Dear Editor: Sports and social activities can cope with the rise in corporate crime

“[…] What we see happening did not happen overnight. This is the result of neglect of the community and young people by those with the power to help, such as their local representatives, the MP and the mayor.

“[…] It should be understood that participation in sports and social activities reduces some of the negative outcomes associated with living in marginalized or underserved communities – more so, social interaction teaches individuals how to work with others, recognize each other’s strengths and work as a team. This is vital in communities like Enterprise…”

The following letter to the editor about the supposed root of the current crime wave in Enterprise, Chaguanas and how to fix it was submitted to Wired868 by a ‘concerned resident’:

A thug shows his gun.

You would all have seen a drastic escalation in criminal activity in the Enterprise community lately. A once peaceful community that was thrust into the limelight in 2015, when for the first time a turf war began with neighboring communities fighting each other.

As a member of the community, you will understand the various social issues that have plagued the community over the years: poor parenting, poverty, unemployment, single parenthood, drug addiction, juvenile delinquency, to name a few.

KFC Munch Pack

Yet the ugly face of crime and criminal activity has never shown its bold face as it does today. Don’t get me wrong, there has always been a bad stigma, but it was worse than the reality at the time.

Admittedly, reality is now a frightening sight. To think that armed individuals would resort to opening fire on a playground in a tight-knit community like Enterprise, ultimately killing an innocent aspiring footballer on a pitch where kids are playing practically right outside their door.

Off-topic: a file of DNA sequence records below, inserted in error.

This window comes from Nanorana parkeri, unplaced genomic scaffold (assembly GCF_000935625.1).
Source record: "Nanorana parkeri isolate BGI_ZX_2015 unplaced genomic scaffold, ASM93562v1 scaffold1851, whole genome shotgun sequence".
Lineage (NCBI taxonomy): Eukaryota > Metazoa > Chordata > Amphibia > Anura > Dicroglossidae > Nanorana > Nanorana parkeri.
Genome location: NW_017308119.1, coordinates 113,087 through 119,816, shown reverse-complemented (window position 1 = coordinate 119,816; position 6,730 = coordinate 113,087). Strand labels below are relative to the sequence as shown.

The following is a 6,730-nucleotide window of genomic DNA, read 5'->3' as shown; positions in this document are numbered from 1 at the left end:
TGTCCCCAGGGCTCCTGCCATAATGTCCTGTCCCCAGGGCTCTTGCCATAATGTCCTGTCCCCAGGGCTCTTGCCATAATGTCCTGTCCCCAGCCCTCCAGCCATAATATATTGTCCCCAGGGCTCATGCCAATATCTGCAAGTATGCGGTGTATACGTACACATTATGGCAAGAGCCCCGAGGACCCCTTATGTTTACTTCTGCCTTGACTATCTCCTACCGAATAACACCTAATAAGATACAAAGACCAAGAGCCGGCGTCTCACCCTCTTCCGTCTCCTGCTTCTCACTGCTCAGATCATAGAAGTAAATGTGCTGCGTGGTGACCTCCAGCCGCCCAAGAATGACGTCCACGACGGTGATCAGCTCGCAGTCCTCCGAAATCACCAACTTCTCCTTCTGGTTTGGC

Chaguanas North Secondary striker Arron Raymond (left) pressures Moruga Secondary defender Justin Ochoa during SSFL Premier Division action at African Grounds, Enterprise on October 8, 2022.
The SSFL has suspended all football matches at African Grounds due to an off-field murder on Saturday October 15, 2022.
(Copyright Daniel Prentice/ Wired868)

Things seem totally out of control and immediate intervention must take place to curb this situation. It has become a situation where parents are uncomfortable sending their children outside their own doorstep. Children no longer feel safe in their own community and social activities have ceased. Stopped !

So what went wrong in Enterprise?

What we see happening did not happen overnight. This is the result of neglect of the community and young people by those with the power to help, such as their local representatives, the MP and the mayor.

The reality is that in the Enterprise community, the Enterprise North and South community lands have been neglected. For months they are not maintained, the fields remain overgrown, the surfaces are unplayable and the playgrounds are dirty and dilapidated, which prevents children from using them.

These are familiar sites in most recreational lands in and around Enterprise: Postman Recreational-Crown Trace, Dass Trace, and Chrisse Trace. This has been a recurring problem for more than two years, despite cries for help.

A snapshot of the Crown Trace Savannah in October 2022.

Outdoor sports, recreation and social groups in the community, which help with social intervention, are deprived of the opportunity to help at-risk youth in the community because there are no longer safe spaces to go about their business.

It is therefore not a problem that has been exacerbated by negligence.

It should be understood that participation in sports and social activities reduces some of the negative outcomes associated with living in marginalized or underserved communities – more so, social interaction teaches individuals how to work with others, recognize each other’s strengths and work as a team. This is vital in communities such as Enterprise.

When we talk about immediate intervention, it goes far beyond the installation of a police station with officers who walk around the community. What we need is the possibility of having spaces where social interaction can occur so that the mindset of young people can be changed.

An image of the dilapidated Postman Recreational Basketball Court in October 2022.

For too long they have been inactive through no fault of their own.

Children of all backgrounds and socio-economic statuses deserve the opportunity to experience the benefits of sport and social interaction, and the positive impact it has on their community. The list of benefits could go on and on.

That’s what went wrong in Enterprise!

Joel C. Hicks